In a Vase on Monday – The Shrimp Boat


This vase is my grandmother’s gravy boat – it exhibits a bit of family history, my father broke it (probably in the 1930s) and was made to fix it. He glued it back together, I wasn’t sure it would hold water but it does! The patina on this old piece of Blue Willow is extreme. The inside repair is visibly cracked, the spout is deeply chipped and the glue has turned brown – I don’t use it for gravy but keep it on a shelf to enjoy the history.


The shrimp? It’s the Red Shrimp Plant in the vase. The Red Shrimp Plant is one of the more indestructible plants in my garden. It grows in sugar sand, no fertilizer and if you forget to water it that’s not a problem. Flowering off and on year-round and it has an interesting flower. The plant is kind of gangly, but its benefits far outweigh the ganglies. Does it look like shrimp? Not to me.

A closer look at the rest of the arrangement:


The red flowers on the left side are from the Coral Plant (Jatropha multifida) – a novelty plant by some accounts though it does look like coral. Red Shrimp Plant (Justicia brandegeana) lounging around the end with white Florida Gardenia (Tabernaemontana diviricata); yellow daisies are Beach Sunflowers (Helianthus debilis), off white spikes at the end are Juba Bush (Iresine diffusa)

I have a feeling my grandmother would think this was a pretty weird thing to do with her broken gravy boat. But, you never know!!

Happy Gardening and Happy Monday. To see more vases follow the link to Rambling in The Garden MOREVASES


19 comments on “In a Vase on Monday – The Shrimp Boat

  1. What a great way to repurpose a piece of family history! Beautiful arrangements. Sugar sand ?


  2. pbmgarden says:

    Another gorgeous concoction Amelia. Enjoyed the gravy boat lore. Blue Willow is nice. My grandmother had a red transfer print pattern on her “good dishes.”


  3. A lovely bouquet but great family history.


  4. Eliza Waters says:

    Love the backstory about the gravy boat and your dad. Those were different times when you tried to save things. Today we just chuck them and buy new. No wabi-sabi.
    Your arrangement is a nice bright assortment with the sunflowers and bright reds. The shrimp plant sounds ideal as a garden plant in your climate. Happy Monday!

    Liked by 1 person

  5. Cathy says:

    Well yes, of course you would use broken china as vases – many of my vases were bought with chips which no-one would ever see when there are flowers in them! You have such curiosities in Florida, with the shrimp and coral plant and all sorts of other intriguing natives – you will clearly never be short of material for a vase (or gravy boat even). Thank for sharing today’s offering

    Liked by 1 person

  6. It is always nice to have something with a family story to go with it that spans 3 generations. I planted the red shrimp plant in the wrong place. I was cutting some back yesterday that were in the way.

    Liked by 1 person

    • I have a feeling the gravy boat spans four generations, it is old and my Millenials have no interest as far as I can tell. Are you being overrun by the Red Shrimp?


      • Make them feel guilty. (I’m kidding, but it works sometimes.) I have been working on my kids, as I am the family historian and someone has to take it over. Yes, the Red Shrimp grows really well and my garden has been neglected, as we were gone a lot over the summer. There is lots of trimming back to do.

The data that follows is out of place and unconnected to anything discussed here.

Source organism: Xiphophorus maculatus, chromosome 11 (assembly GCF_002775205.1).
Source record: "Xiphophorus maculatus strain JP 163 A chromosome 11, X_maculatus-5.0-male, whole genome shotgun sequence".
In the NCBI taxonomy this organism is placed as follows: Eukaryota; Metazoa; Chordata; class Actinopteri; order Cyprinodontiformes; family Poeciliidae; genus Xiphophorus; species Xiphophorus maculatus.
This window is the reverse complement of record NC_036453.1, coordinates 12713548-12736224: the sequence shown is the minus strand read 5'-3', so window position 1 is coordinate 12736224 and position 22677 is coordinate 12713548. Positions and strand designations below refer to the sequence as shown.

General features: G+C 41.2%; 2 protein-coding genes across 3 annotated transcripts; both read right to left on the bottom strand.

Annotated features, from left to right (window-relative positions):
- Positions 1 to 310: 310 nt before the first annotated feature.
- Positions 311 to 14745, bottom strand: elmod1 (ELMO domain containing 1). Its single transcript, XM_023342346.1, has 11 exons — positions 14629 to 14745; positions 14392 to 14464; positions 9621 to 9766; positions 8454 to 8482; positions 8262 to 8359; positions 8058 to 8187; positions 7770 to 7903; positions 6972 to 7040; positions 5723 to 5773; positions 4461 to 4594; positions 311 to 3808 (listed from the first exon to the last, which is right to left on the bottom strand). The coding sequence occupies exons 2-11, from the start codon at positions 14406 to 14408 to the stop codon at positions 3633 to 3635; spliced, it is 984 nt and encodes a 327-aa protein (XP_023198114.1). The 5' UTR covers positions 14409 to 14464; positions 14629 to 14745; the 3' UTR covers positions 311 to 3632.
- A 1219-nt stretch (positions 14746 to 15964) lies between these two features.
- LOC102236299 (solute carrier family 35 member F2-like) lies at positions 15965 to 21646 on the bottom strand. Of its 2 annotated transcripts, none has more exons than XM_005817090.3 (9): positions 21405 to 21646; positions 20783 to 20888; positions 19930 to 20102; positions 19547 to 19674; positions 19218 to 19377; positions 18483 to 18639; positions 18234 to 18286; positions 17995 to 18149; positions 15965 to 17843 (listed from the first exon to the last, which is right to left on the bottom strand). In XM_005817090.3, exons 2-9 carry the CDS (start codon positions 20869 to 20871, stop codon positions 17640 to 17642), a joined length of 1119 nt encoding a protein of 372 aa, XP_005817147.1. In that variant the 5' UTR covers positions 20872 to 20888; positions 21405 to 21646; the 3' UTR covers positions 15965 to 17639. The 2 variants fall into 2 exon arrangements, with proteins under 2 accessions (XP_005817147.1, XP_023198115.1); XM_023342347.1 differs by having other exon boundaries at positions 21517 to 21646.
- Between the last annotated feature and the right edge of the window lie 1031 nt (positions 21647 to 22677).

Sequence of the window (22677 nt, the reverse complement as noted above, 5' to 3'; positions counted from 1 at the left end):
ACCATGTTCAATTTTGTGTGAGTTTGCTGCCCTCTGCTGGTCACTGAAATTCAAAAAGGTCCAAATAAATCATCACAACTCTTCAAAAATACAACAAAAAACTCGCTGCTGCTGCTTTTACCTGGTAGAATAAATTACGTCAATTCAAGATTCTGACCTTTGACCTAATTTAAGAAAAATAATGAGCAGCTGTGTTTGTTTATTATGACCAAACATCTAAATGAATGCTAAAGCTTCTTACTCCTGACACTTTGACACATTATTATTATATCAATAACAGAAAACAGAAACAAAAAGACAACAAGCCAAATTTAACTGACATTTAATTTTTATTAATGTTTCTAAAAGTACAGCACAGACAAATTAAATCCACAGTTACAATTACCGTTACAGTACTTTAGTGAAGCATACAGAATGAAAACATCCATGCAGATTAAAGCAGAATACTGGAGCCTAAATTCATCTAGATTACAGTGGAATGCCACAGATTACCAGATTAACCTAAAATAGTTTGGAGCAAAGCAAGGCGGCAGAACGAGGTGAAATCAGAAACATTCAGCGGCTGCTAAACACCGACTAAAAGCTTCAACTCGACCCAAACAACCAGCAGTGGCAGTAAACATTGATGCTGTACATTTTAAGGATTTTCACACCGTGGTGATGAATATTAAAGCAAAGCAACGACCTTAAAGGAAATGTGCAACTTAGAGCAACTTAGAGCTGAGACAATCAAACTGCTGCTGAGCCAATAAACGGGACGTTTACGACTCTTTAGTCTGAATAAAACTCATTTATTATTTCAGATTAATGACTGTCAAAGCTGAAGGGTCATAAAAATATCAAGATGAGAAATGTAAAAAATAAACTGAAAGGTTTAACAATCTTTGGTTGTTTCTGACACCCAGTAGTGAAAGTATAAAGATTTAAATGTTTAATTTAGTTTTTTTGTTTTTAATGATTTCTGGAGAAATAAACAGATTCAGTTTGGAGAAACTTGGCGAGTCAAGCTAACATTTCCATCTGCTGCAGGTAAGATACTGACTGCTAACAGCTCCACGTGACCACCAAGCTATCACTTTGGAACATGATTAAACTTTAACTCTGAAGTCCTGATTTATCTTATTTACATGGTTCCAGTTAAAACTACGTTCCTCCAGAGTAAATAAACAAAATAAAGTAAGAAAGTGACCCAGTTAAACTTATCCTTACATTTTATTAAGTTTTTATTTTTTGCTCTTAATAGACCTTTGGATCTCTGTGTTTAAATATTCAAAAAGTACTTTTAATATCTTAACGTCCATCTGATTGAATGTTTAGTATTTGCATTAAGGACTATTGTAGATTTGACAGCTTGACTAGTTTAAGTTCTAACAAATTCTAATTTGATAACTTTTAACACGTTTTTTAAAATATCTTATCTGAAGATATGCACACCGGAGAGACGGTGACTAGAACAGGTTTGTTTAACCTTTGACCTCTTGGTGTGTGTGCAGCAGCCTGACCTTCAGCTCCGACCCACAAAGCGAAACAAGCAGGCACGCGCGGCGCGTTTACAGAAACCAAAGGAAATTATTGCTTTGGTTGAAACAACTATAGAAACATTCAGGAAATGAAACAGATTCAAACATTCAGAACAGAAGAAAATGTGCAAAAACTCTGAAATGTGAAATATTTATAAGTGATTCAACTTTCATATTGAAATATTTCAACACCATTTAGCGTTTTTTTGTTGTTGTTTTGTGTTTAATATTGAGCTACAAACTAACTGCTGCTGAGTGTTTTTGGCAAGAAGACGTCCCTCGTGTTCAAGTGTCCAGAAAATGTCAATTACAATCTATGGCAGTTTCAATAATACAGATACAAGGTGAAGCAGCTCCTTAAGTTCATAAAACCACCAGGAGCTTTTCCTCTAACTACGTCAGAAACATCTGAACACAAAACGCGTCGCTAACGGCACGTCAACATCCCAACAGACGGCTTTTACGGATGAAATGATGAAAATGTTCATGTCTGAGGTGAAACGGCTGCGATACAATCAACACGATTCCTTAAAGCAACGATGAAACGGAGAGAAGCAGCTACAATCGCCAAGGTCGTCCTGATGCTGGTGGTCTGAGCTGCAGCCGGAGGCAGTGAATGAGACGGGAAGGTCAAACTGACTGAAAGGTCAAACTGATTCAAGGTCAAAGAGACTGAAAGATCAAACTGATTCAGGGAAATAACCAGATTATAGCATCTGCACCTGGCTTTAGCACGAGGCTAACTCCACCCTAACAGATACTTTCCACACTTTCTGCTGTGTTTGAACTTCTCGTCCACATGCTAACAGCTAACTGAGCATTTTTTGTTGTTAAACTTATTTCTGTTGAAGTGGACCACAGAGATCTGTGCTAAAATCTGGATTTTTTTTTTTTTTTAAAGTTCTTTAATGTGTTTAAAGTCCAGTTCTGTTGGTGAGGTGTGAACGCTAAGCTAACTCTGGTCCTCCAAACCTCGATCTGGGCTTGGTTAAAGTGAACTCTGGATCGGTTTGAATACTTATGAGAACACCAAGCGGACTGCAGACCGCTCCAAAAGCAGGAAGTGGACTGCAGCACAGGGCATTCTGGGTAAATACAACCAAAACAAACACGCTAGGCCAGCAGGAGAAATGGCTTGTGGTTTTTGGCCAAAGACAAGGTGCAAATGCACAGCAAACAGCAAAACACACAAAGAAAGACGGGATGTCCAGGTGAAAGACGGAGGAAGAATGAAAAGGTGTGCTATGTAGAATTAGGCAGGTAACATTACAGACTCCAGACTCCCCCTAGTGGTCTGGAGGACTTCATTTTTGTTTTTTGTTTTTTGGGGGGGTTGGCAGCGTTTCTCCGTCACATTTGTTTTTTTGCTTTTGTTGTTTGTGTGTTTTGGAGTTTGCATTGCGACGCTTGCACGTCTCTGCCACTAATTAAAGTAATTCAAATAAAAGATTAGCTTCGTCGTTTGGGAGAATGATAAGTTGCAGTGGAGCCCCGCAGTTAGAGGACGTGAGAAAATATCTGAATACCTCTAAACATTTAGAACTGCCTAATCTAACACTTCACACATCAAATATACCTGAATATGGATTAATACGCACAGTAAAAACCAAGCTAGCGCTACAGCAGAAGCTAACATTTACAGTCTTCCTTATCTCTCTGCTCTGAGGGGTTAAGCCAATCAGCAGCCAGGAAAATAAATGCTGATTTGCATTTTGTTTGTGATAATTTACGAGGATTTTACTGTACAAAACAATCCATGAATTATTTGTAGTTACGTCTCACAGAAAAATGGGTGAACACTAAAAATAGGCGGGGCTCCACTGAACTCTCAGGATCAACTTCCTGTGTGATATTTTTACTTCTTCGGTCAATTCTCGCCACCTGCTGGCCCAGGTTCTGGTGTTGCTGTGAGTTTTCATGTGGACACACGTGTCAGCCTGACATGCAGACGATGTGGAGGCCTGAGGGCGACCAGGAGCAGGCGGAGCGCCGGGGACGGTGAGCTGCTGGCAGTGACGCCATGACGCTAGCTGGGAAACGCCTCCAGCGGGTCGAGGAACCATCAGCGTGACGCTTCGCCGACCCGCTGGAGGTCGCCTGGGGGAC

• Gotta love the Red Shrimp for that reason alone. The Millenials, kind of rude, in my opinion. I fear no one will take it over and eventually they will be lost because they wanted stuff from Crate and Barrel.

        Liked by 1 person

      • I was at an antique dealer recently and she said no one is buying and another place we shopped, which was a two story barn, went out of business. Maybe their children will like the old stuff. My Mom got rid of her parent’s things that I wish I had. The worst was Fiesta Ware in the original box.

        Liked by 1 person

      • Well, oddly my nephew recently got married and he wanted the old silver from my father’s family for a charcuterie set – coincidentally monogrammed with his wife’s initial. I never would have dreamed that up but they loved the olive forks etc..

        Liked by 1 person

  7. Kris P says:

    The reconstructed gravy boat makes a great vase! The flowers hide all the flaws you describe. I’ve tried growing different varieties of Justicia in my current garden but they’ve all failed, even though they grew in my former garden just 15 miles away. I probably can’t blame the heat as it also grew well at my childhood home in one of SoCal’s hotter inland valleys.

    Liked by 1 person

    • Thanks, Kris. One thing I have learned in Florida – microclimates are meaningful, you may be out of Shrimpland. The Golden Shrimp and others come and go at will in my garden, the Green and Red Shrimp are very happy?Me, I like the Key West Pinks.


  8. Cathy says:

    That gravy boat probably has a tale or two to tell! I like the story about your grandfather having to stick it back together. 😉 It works so well as a container for flowers. The gardenia and coral flower are especially nice and the yellow daisies give it an autumnal feel.

    Liked by 1 person

  9. tonytomeo says:

    That Blue Willow is so rad. My first china was Red Willow, which is quite rare. It is not as old as yours is, from about 1956. Anyway, the sort of shrimp plant that we used to see in landscape here looks more like shrimp, with a weird shrimpy color. It was never so pretty though. I mean, it always looked tore up.


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